“BionicANTs” And “eMotion Butterflies” Bridge The Gap Between Robots and Nature
German tech firm Festo unveils a series of animal-inspired autonomous robots able to swarm, fly, and more.
image via YouTube screen capture
A swarm of robotic insects may seem like the stuff of cheesy 1950’s b-horror, but watching these very real, very cool “bionicANTs” in action is not so much scream-inducing as it is awe-inspiring, both for the sheer robotic mastery needed to create such complex machines, and for the degree to which they mimic their organic counterparts.
Festo, the German company behind the bionicANTs, unveiled the mechanized formicidae as part of their Bionic Learning Network, an initiative which looks to nature for innovative ways to advance the fields of automated electronics and robotics. As the Institute of Electrical and Electronics Engineers Spectrum publication points out, the Bionic Learning Network has rolled out a number of eye-opening mechanimals in the past, including a realistic, hopping robotic kangaroo. This year Festo showcased three new animal-inspired mechanical masterpieces.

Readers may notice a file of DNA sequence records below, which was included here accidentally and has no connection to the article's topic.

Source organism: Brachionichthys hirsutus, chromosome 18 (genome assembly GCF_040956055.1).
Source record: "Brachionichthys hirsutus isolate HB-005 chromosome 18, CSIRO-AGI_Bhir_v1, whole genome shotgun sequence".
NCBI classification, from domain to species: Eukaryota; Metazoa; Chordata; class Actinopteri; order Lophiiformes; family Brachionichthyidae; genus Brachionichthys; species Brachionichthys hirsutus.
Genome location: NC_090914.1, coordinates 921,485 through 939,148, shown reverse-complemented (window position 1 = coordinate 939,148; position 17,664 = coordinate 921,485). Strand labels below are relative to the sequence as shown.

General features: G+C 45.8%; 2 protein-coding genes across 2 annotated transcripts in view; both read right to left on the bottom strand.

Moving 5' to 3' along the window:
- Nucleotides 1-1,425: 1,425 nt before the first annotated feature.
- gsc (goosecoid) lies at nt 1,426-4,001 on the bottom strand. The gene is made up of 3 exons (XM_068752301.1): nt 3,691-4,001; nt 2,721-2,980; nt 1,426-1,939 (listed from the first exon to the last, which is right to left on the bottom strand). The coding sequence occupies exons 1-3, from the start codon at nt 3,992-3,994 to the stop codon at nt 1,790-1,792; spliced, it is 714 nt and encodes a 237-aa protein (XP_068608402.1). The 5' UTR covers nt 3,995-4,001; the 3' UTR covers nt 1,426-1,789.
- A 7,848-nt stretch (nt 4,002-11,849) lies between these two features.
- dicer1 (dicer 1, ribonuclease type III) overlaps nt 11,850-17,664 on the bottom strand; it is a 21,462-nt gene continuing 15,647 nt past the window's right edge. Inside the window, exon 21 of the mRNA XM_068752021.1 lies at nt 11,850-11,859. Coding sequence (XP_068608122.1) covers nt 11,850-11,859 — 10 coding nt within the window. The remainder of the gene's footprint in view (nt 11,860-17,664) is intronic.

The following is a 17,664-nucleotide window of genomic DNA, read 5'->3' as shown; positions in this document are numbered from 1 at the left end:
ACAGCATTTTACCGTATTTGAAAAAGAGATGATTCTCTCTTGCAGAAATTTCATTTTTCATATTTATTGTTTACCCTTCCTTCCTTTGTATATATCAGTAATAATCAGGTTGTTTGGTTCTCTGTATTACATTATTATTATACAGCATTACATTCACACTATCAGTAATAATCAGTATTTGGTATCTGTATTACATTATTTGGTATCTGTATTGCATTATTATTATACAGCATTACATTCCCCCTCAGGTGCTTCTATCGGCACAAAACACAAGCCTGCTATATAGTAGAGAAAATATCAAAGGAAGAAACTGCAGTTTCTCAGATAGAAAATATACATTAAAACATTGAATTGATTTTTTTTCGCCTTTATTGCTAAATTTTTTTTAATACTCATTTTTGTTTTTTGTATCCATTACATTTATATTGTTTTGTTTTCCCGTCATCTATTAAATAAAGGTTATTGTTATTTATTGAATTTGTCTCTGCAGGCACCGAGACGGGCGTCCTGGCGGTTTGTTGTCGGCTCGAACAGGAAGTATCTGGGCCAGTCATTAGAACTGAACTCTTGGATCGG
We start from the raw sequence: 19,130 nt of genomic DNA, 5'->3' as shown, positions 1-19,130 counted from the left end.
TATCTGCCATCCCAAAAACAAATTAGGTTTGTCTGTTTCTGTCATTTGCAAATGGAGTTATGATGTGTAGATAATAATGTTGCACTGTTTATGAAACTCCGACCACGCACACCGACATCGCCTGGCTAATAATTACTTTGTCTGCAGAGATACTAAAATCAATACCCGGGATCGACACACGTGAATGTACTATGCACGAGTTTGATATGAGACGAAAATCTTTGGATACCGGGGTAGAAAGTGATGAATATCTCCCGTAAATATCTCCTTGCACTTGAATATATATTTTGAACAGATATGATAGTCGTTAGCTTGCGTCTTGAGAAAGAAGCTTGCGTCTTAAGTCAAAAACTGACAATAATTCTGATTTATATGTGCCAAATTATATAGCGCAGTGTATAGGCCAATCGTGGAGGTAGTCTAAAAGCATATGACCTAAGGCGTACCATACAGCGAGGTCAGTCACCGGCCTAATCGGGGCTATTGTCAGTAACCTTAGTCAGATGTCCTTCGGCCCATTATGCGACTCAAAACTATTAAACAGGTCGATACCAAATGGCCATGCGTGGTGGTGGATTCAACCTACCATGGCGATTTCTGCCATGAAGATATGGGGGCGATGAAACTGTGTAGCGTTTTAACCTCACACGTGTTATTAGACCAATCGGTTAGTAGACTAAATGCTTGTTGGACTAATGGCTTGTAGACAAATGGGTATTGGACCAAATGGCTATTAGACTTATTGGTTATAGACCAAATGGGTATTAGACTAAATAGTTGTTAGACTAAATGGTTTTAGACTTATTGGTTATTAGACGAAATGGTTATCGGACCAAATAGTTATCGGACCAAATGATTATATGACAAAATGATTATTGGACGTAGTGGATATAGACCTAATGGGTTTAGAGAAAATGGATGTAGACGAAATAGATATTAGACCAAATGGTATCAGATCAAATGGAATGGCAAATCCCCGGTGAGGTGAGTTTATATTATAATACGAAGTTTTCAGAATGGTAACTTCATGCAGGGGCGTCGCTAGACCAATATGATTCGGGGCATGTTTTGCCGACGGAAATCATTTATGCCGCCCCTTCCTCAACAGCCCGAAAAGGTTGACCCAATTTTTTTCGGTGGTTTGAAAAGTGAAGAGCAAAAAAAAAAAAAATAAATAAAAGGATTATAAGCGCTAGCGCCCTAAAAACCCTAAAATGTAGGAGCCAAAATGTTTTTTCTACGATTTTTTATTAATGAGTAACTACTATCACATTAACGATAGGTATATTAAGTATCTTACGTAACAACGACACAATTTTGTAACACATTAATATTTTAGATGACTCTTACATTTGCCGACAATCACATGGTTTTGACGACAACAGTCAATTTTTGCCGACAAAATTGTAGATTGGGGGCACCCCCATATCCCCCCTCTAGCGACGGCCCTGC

Joining the bionicANTS are these ultra-light, ultra-thin “eMotion Butterflies,” capable of flying en masse without colliding with one another, reportedly able to cover nearly two-and-a-half meters per second.
Rounding out the trio is the “FlexShapeGripper,” which mimics the unique adaptability of a chameleon’s tongue in order to pick up, grasp, and manipulate objects of nearly any shape and design. While at first glance the gripper may not have the same degree of holistic animal inspiration as the bionicANTs and eMotion Butterflies, it is possibly the most immediately applicable, in terms of industrial use.
Cool as all three ‘bots are, don’t expect to see them for sale anytime soon. As Spectrumreiterates, these designs are simply to showcase advancements, and explore possible future uses for the robotics industry as a whole.